Search This Blog

Wednesday, November 13, 2013

Analysis of "Goldfish Bowl" by Robert A. Heinlein

This first appeared in Astounding, reprinted by the following editors: Groff Conklin, Damon Knight,  Leon E. Stover, Harry Harrison, Bonnie L. Heintz, Frank Herbert, Donald A. Joos, Jane Agorn McGee, Ric Alexander.

Two scientists investigate a pair of water columns on the Pacific Ocean--one climbs up, the other down.  One scientist's an icthyologist and carries a pair goldfish with him.  His heart is failing, so everyone refuses to allow him to travel up the column to see where it leads. His companion makes the journey but fails to return, so they allow the geezer to follow him up.

They indirectly encounter unsuspected higher intelligence where they least expected it.  They are trapped in the typical alien nowhere-land--a small, enclosed space where the characters have to hatch their way to escape.  They see themselves like goldfish, trapped in a bowl.  Unfortunately, the only way out is death.  To spread knowledge, the last living scientist carves on his own flesh, "Beware. Creation took eight days," to let those below know that other creatures exist.  They find him but fail to understand the message.

The extended metaphor comparing humans to fish felt fresh:  Both physically in the shape of their prison and their treatment and intellectually in that the humans are trapped like pets without any communication to their alien owners, aside from a feeble attempt to attack their owner.

The theme is foreshadowed in the old man's name ("Graves") and his inability to see the water pillars with a spyglass. Only with two eyes--binoculars--can Graves make out the pillars.  Also, the men cannot communicate when the loud speakers yell, "Range one.  Man and cast loose"--doubly meaningful in terms communication, limited range, and humanity being set adrift.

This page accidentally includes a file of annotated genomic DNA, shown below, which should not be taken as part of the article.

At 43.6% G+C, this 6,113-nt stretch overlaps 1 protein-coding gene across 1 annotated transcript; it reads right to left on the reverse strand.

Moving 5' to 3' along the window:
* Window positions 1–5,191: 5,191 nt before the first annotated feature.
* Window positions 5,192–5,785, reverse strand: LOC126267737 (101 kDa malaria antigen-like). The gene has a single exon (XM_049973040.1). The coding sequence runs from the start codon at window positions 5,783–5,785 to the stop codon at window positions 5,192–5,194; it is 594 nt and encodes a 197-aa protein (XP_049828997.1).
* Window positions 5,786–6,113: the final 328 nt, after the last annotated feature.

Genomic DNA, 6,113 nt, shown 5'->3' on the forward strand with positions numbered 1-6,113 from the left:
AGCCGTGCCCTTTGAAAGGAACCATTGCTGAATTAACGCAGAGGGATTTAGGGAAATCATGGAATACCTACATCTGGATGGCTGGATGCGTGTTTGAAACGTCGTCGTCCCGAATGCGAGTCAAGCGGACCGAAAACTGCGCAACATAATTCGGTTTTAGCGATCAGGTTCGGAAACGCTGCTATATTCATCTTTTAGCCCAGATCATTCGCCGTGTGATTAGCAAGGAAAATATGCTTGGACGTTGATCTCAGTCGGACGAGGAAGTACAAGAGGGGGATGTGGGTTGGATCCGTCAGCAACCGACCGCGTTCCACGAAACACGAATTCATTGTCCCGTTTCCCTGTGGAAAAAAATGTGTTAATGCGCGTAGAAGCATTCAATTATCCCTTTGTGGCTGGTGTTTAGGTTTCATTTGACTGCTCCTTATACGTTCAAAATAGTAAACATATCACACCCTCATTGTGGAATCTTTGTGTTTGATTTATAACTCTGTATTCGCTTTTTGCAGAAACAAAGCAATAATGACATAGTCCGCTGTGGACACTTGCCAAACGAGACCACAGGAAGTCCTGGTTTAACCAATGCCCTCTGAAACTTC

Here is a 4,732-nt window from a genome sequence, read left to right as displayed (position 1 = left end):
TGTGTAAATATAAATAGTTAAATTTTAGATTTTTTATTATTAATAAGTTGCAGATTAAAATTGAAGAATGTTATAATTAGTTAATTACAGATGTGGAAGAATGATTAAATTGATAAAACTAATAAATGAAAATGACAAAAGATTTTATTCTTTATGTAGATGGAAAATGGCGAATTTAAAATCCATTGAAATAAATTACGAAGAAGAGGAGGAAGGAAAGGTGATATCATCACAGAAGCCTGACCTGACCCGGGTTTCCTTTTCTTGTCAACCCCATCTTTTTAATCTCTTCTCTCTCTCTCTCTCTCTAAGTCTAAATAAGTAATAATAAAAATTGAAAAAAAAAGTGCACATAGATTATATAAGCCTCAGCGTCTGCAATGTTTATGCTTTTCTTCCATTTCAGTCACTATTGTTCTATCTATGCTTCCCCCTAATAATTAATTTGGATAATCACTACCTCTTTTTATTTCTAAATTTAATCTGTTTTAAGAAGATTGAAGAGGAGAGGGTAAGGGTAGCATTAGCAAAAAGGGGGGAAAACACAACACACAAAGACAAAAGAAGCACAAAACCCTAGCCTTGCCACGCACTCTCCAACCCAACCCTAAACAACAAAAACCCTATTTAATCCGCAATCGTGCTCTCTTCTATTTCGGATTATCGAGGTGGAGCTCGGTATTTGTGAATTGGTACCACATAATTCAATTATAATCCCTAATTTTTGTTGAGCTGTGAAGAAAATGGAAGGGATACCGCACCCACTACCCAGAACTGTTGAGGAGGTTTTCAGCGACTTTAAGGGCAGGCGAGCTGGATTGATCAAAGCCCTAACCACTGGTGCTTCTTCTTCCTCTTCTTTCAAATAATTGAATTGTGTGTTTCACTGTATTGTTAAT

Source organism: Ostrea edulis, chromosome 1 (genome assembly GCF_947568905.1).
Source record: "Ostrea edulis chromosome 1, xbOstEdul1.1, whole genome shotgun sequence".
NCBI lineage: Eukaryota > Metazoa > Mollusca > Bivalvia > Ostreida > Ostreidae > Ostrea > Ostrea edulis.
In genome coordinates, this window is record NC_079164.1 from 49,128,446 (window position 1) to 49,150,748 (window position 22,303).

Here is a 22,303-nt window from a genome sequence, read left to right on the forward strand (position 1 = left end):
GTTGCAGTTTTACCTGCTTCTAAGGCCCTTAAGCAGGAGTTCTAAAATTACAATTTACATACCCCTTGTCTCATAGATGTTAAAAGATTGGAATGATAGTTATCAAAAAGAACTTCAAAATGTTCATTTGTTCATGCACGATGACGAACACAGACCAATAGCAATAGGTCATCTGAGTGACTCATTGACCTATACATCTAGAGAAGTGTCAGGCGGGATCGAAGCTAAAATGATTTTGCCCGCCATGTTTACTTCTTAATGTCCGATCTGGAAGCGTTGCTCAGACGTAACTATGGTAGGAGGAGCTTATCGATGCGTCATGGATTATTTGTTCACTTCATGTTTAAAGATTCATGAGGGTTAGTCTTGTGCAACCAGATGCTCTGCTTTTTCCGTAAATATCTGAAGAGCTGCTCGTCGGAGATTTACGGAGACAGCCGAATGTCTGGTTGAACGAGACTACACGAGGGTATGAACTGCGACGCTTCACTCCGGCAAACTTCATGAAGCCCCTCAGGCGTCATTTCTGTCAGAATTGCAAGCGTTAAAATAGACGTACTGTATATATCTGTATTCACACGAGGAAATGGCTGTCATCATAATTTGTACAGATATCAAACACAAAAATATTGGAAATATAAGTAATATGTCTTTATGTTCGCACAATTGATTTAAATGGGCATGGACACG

When Bill's body is discovered by Portuguese fisherman, they are no more able to understand the message than native speakers of English.  Since the message comes from Genesis, a religious interpretation may be allowed although it may not be an entirely positive one.

Relationship to other stories:
 Other writers such as Frederik Pohl, Nancy Kress, among others have tackled this challenging SF scenario.  What if you're intellectually nothing to your alien captors without any means to communicate?

This also connects to the two prior stories in the collection, The Menace from Earth--"The Menace from Earth" and "Sky Lift"--stories of ascending sacrifices.  What happens if your sacrifice is meaningless, though? Your life and life's work has been for naught.  While depressing, it is meant to be a thorough and honest look at sacrifice, rather than a rosy one.  Humbling, too:  There may be aspects of the universe humanity may not be able to comprehend.

No comments:

Post a Comment